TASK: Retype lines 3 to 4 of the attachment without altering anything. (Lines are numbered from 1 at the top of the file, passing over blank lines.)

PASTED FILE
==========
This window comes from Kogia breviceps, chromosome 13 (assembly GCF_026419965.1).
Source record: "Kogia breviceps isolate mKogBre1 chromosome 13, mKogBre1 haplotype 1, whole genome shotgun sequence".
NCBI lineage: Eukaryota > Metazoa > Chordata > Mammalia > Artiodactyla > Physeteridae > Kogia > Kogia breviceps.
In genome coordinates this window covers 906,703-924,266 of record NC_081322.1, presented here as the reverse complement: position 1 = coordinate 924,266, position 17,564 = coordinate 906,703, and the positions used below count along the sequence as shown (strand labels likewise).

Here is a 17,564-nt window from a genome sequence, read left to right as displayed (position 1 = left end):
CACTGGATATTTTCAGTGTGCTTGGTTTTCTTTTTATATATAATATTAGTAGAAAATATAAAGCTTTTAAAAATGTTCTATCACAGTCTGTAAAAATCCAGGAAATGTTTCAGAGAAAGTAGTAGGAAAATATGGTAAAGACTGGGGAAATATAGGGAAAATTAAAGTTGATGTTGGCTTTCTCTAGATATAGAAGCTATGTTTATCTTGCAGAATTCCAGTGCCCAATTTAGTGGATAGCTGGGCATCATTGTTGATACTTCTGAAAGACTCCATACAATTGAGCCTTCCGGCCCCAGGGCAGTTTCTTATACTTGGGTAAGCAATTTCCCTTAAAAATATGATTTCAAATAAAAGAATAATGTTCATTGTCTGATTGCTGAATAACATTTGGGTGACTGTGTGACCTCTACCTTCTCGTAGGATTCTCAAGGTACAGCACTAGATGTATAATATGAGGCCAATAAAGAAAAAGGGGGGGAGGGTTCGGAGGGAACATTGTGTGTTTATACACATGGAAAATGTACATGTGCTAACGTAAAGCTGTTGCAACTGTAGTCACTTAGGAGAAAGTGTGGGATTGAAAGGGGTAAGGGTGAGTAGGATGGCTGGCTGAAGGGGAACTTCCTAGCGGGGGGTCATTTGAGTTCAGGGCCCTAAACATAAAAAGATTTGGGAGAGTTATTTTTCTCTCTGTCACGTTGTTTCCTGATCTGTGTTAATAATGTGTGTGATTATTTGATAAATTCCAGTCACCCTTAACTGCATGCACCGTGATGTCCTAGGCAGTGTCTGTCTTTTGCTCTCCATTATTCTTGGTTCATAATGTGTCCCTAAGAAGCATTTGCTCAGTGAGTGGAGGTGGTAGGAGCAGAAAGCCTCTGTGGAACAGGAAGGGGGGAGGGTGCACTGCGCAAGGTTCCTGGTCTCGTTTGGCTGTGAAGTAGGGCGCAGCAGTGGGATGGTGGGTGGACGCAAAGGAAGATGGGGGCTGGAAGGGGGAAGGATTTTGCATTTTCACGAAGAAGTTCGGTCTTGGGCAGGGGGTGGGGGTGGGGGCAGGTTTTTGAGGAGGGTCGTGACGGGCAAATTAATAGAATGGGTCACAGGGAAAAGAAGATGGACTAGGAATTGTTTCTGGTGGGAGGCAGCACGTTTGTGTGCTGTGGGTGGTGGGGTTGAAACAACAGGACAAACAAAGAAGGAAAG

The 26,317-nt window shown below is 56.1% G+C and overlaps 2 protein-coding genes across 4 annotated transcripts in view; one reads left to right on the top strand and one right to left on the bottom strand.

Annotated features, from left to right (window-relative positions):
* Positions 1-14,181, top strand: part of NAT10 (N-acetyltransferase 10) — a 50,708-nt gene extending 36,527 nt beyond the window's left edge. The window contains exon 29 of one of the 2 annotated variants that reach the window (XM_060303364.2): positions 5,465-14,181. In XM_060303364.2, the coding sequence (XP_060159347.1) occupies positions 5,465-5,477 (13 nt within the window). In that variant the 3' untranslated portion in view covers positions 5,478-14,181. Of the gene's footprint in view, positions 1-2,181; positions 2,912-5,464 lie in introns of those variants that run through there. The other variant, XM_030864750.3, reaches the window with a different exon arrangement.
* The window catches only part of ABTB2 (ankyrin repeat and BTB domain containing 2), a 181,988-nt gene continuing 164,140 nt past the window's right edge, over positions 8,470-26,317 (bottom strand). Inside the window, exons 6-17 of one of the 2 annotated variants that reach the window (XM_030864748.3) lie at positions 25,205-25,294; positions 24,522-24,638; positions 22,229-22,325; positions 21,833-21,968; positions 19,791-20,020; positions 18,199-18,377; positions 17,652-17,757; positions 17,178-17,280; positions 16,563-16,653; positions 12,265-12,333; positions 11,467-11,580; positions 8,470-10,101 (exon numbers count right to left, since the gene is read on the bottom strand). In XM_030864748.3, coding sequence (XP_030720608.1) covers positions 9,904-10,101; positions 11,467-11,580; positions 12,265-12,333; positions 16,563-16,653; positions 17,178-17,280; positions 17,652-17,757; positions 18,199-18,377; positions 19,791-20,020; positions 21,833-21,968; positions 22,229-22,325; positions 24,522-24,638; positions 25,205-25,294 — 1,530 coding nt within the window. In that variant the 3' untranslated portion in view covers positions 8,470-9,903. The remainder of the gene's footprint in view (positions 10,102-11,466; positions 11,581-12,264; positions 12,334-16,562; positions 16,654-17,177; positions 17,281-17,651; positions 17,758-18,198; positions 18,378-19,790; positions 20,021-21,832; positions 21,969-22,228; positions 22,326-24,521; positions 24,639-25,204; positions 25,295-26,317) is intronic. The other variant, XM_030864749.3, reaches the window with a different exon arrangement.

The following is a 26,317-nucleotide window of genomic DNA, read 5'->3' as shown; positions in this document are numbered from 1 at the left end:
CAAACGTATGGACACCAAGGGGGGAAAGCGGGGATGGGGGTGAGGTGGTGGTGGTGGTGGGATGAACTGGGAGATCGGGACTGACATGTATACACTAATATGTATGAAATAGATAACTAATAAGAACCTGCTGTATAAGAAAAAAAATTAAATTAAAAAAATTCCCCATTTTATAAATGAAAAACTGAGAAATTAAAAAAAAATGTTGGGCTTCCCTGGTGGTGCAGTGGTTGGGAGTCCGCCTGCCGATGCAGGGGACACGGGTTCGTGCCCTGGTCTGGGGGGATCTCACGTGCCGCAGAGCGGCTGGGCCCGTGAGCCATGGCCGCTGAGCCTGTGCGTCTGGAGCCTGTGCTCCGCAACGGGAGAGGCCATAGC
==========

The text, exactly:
NCBI lineage: Eukaryota > Metazoa > Chordata > Mammalia > Artiodactyla > Physeteridae > Kogia > Kogia breviceps.
In genome coordinates this window covers 906,703-924,266 of record NC_081322.1, presented here as the reverse complement: position 1 = coordinate 924,266, position 17,564 = coordinate 906,703, and the positions used below count along the sequence as shown (strand labels likewise).